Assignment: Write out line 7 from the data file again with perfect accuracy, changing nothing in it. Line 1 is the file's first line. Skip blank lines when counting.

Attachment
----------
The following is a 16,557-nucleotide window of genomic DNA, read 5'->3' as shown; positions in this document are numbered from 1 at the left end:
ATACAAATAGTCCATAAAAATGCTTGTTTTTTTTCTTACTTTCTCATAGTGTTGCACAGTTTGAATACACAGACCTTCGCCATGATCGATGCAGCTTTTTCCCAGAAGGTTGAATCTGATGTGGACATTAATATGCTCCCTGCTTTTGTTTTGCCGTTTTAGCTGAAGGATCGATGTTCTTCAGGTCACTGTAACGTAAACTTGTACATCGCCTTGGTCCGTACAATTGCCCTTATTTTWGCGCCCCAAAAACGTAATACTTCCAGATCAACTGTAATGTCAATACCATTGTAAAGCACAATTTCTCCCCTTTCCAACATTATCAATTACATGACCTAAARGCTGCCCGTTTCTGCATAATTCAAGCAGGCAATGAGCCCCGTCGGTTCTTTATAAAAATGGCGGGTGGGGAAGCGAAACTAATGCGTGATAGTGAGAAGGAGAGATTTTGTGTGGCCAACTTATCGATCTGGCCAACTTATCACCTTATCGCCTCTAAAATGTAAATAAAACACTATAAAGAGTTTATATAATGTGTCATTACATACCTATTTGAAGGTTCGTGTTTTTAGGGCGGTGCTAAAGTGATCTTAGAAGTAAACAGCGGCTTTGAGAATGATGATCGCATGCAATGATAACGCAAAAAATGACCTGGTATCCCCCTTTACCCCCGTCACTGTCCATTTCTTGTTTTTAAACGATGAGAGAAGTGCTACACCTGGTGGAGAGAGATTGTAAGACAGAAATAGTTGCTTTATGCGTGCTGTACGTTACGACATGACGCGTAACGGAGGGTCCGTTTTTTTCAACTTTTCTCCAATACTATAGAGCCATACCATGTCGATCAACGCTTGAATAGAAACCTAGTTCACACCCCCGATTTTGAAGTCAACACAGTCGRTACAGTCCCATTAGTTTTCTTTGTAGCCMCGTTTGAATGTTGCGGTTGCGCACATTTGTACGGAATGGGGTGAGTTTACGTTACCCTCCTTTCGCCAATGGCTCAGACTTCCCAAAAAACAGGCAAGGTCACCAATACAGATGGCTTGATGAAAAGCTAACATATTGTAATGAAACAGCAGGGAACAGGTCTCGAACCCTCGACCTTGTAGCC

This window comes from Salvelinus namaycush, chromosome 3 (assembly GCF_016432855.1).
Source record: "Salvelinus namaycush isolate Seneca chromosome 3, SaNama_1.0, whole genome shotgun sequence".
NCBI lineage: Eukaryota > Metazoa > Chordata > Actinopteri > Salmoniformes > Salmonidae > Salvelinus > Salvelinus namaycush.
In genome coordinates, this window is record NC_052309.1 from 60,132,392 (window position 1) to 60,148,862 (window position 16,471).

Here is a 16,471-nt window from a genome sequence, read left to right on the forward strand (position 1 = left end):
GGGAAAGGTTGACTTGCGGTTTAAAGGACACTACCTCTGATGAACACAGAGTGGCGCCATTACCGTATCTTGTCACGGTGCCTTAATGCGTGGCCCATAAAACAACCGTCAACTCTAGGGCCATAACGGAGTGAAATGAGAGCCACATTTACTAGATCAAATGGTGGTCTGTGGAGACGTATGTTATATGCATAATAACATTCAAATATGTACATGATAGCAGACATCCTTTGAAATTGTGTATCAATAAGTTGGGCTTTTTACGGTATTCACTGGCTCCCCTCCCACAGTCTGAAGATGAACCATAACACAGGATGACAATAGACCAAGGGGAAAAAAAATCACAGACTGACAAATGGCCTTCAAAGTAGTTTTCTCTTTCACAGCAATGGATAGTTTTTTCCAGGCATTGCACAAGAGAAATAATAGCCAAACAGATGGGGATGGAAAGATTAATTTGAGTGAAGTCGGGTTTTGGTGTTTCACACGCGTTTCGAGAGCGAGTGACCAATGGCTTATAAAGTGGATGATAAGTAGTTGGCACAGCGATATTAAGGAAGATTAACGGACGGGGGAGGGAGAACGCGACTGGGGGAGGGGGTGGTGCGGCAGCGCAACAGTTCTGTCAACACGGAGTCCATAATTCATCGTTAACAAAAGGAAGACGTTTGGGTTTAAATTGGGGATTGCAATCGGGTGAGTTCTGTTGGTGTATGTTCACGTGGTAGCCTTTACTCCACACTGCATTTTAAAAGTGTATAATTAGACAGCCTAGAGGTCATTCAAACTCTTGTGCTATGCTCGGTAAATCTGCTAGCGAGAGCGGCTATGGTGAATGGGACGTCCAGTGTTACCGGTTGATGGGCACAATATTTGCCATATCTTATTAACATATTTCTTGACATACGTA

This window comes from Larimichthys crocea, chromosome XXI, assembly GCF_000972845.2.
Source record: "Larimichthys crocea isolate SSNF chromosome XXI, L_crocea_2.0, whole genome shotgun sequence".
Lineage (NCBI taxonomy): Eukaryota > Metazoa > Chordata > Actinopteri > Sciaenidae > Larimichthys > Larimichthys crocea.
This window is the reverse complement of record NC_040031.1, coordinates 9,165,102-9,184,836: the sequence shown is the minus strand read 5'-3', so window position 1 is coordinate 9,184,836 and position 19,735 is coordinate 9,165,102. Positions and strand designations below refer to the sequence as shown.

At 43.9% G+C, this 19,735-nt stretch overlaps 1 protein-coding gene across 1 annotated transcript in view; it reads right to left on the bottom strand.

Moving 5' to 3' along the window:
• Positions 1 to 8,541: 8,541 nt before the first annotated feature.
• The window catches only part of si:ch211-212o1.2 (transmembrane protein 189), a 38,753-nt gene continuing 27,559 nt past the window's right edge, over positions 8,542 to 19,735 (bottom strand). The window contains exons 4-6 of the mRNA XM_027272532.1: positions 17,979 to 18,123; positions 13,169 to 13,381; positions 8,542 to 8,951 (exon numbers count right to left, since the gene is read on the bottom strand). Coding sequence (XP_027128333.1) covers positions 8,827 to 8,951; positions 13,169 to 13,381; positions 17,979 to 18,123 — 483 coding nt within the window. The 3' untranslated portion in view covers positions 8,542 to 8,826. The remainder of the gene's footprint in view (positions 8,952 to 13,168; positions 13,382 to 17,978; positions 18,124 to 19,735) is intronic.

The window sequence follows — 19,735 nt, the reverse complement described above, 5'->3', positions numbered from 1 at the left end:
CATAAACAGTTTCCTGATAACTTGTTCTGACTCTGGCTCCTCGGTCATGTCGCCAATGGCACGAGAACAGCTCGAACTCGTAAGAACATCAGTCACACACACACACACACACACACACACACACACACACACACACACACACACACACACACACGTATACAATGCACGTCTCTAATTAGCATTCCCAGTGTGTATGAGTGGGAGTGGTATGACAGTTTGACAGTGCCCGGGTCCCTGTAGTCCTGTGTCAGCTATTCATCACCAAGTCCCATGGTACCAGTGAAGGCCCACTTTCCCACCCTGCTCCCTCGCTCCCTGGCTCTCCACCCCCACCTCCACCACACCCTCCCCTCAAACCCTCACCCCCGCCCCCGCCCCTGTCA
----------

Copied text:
Here is a 16,471-nt window from a genome sequence, read left to right on the forward strand (position 1 = left end):